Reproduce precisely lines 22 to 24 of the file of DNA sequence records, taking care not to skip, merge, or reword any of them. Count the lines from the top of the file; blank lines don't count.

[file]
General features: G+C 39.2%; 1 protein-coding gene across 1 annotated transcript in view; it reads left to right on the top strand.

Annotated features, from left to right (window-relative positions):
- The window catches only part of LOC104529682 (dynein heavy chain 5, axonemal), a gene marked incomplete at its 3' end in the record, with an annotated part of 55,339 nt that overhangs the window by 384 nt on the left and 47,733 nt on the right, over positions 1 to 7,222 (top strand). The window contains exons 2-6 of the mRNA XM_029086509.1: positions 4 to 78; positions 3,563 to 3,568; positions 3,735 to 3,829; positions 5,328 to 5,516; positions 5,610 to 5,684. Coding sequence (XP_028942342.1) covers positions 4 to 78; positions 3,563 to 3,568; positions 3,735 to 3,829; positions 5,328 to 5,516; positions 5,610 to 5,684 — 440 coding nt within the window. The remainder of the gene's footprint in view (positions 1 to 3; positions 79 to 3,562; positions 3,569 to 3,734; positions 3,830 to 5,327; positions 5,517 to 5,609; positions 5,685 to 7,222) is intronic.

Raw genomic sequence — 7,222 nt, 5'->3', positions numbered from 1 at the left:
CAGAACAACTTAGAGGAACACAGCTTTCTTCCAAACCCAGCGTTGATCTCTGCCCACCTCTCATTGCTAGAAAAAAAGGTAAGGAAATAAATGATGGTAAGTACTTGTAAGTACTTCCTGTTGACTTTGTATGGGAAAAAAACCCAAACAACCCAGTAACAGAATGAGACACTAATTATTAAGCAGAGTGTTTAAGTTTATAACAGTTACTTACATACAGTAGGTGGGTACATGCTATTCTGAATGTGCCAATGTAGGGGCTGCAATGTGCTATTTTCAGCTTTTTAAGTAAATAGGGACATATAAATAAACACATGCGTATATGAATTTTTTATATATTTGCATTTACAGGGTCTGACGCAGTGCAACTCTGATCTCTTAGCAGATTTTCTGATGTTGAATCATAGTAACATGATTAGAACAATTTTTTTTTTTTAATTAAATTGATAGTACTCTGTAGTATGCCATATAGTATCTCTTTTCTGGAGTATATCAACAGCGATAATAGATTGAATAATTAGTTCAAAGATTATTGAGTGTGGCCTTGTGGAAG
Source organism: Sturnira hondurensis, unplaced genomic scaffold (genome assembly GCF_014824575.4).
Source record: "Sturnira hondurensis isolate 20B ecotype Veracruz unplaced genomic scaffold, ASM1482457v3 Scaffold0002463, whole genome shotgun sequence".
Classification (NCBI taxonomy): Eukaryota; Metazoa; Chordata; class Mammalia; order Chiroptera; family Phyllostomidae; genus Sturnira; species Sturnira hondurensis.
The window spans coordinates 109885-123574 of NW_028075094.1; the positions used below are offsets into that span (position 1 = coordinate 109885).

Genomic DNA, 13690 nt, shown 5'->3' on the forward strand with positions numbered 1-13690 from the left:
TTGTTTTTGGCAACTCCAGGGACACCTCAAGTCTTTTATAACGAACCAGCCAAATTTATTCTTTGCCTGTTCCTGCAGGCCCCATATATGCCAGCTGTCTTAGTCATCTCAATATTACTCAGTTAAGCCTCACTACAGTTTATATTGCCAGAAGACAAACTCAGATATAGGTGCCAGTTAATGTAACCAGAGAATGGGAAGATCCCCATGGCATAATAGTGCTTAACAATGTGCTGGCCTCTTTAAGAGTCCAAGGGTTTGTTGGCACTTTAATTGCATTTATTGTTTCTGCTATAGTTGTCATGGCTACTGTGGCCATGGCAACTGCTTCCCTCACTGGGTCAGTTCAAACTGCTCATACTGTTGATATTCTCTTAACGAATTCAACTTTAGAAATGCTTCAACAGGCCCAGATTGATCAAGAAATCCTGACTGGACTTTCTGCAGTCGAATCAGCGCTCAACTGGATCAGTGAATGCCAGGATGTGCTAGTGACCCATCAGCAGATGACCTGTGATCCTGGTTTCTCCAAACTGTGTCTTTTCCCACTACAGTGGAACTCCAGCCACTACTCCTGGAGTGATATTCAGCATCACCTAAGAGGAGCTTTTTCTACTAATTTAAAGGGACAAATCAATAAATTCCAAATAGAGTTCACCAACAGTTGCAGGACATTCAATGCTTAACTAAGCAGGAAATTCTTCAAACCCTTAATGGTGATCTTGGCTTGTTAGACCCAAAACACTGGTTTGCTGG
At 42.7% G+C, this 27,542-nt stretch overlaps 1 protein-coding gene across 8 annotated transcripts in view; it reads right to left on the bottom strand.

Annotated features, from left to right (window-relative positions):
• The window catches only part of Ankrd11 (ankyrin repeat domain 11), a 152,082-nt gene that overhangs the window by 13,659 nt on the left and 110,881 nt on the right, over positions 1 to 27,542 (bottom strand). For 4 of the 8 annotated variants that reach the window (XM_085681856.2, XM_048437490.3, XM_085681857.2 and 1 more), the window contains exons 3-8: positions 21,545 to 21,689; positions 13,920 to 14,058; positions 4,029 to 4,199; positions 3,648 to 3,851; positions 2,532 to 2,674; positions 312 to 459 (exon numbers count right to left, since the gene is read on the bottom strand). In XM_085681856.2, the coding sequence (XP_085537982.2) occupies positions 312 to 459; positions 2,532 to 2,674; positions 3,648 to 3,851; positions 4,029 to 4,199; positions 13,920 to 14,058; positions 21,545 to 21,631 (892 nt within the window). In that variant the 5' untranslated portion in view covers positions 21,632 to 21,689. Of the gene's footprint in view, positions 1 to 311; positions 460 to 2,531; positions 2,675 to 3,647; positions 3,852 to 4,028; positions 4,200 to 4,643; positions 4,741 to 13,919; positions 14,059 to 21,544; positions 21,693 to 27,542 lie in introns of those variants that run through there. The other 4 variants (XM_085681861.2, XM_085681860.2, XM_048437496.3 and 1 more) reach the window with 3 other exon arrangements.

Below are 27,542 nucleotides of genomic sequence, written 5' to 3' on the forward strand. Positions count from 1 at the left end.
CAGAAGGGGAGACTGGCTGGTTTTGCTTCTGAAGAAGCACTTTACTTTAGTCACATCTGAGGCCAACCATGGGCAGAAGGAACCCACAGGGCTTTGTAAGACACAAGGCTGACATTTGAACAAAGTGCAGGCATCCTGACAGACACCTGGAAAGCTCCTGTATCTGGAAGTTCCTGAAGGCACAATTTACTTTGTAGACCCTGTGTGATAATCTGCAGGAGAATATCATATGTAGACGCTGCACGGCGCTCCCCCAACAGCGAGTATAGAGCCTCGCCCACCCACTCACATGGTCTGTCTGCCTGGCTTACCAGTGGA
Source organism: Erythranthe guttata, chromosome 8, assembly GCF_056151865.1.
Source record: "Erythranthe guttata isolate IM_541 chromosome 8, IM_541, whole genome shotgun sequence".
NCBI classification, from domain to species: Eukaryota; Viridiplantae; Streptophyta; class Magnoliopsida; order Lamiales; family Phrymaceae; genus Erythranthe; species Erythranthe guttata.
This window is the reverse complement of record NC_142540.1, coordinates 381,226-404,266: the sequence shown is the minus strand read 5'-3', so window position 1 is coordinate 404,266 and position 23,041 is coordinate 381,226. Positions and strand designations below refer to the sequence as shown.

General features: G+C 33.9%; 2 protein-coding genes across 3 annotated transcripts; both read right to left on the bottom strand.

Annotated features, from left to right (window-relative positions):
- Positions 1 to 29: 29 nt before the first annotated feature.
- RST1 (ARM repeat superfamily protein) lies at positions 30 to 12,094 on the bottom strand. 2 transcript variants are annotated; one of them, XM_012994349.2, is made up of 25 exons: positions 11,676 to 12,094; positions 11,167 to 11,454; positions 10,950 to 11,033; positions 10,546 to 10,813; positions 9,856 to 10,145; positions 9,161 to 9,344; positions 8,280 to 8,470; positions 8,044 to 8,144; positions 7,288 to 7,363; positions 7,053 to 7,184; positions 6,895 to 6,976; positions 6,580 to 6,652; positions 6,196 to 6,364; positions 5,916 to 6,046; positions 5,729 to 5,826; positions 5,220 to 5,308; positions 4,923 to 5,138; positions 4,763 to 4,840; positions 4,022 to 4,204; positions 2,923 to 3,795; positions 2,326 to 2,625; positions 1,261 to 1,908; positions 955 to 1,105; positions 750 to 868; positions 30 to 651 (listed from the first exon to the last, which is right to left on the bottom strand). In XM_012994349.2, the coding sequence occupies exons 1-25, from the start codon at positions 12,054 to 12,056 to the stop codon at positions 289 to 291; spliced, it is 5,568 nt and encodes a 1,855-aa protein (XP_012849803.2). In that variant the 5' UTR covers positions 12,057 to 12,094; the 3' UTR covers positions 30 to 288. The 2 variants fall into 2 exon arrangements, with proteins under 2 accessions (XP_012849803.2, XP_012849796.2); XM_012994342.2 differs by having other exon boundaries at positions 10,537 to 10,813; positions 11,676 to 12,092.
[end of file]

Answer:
Annotated features, from left to right (window-relative positions):
- Positions 1 to 29: 29 nt before the first annotated feature.
- RST1 (ARM repeat superfamily protein) lies at positions 30 to 12,094 on the bottom strand. 2 transcript variants are annotated; one of them, XM_012994349.2, is made up of 25 exons: positions 11,676 to 12,094; positions 11,167 to 11,454; positions 10,950 to 11,033; positions 10,546 to 10,813; positions 9,856 to 10,145; positions 9,161 to 9,344; positions 8,280 to 8,470; positions 8,044 to 8,144; positions 7,288 to 7,363; positions 7,053 to 7,184; positions 6,895 to 6,976; positions 6,580 to 6,652; positions 6,196 to 6,364; positions 5,916 to 6,046; positions 5,729 to 5,826; positions 5,220 to 5,308; positions 4,923 to 5,138; positions 4,763 to 4,840; positions 4,022 to 4,204; positions 2,923 to 3,795; positions 2,326 to 2,625; positions 1,261 to 1,908; positions 955 to 1,105; positions 750 to 868; positions 30 to 651 (listed from the first exon to the last, which is right to left on the bottom strand). In XM_012994349.2, the coding sequence occupies exons 1-25, from the start codon at positions 12,054 to 12,056 to the stop codon at positions 289 to 291; spliced, it is 5,568 nt and encodes a 1,855-aa protein (XP_012849803.2). In that variant the 5' UTR covers positions 12,057 to 12,094; the 3' UTR covers positions 30 to 288. The 2 variants fall into 2 exon arrangements, with proteins under 2 accessions (XP_012849803.2, XP_012849796.2); XM_012994342.2 differs by having other exon boundaries at positions 10,537 to 10,813; positions 11,676 to 12,092.